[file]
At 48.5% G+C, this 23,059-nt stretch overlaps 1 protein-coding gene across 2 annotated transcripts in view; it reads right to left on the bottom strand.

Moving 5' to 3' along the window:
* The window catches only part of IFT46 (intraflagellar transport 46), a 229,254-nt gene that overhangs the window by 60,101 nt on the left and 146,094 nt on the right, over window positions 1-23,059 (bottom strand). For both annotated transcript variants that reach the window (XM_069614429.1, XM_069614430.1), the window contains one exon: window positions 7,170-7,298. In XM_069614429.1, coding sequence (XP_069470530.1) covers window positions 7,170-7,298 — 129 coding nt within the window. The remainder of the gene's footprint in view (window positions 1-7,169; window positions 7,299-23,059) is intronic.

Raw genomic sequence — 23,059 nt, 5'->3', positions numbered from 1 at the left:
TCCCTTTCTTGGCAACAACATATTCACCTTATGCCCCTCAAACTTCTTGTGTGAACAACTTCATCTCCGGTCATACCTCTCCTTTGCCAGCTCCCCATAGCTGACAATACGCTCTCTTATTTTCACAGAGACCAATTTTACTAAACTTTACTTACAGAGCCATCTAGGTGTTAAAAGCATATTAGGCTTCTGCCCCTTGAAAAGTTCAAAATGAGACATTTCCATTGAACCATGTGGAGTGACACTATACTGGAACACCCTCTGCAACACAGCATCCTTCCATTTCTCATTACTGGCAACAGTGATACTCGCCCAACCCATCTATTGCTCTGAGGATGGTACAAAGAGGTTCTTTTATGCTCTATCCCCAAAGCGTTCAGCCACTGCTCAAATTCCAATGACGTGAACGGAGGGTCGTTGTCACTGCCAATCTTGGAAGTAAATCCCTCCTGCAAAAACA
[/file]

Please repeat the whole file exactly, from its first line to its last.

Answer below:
At 48.5% G+C, this 23,059-nt stretch overlaps 1 protein-coding gene across 2 annotated transcripts in view; it reads right to left on the bottom strand.

Moving 5' to 3' along the window:
* The window catches only part of IFT46 (intraflagellar transport 46), a 229,254-nt gene that overhangs the window by 60,101 nt on the left and 146,094 nt on the right, over window positions 1-23,059 (bottom strand). For both annotated transcript variants that reach the window (XM_069614429.1, XM_069614430.1), the window contains one exon: window positions 7,170-7,298. In XM_069614429.1, coding sequence (XP_069470530.1) covers window positions 7,170-7,298 — 129 coding nt within the window. The remainder of the gene's footprint in view (window positions 1-7,169; window positions 7,299-23,059) is intronic.

Raw genomic sequence — 23,059 nt, 5'->3', positions numbered from 1 at the left:
TCCCTTTCTTGGCAACAACATATTCACCTTATGCCCCTCAAACTTCTTGTGTGAACAACTTCATCTCCGGTCATACCTCTCCTTTGCCAGCTCCCCATAGCTGACAATACGCTCTCTTATTTTCACAGAGACCAATTTTACTAAACTTTACTTACAGAGCCATCTAGGTGTTAAAAGCATATTAGGCTTCTGCCCCTTGAAAAGTTCAAAATGAGACATTTCCATTGAACCATGTGGAGTGACACTATACTGGAACACCCTCTGCAACACAGCATCCTTCCATTTCTCATTACTGGCAACAGTGATACTCGCCCAACCCATCTATTGCTCTGAGGATGGTACAAAGAGGTTCTTTTATGCTCTATCCCCAAAGCGTTCAGCCACTGCTCAAATTCCAATGACGTGAACGGAGGGTCGTTGTCACTGCCAATCTTGGAAGTAAATCCCTCCTGCAAAAACA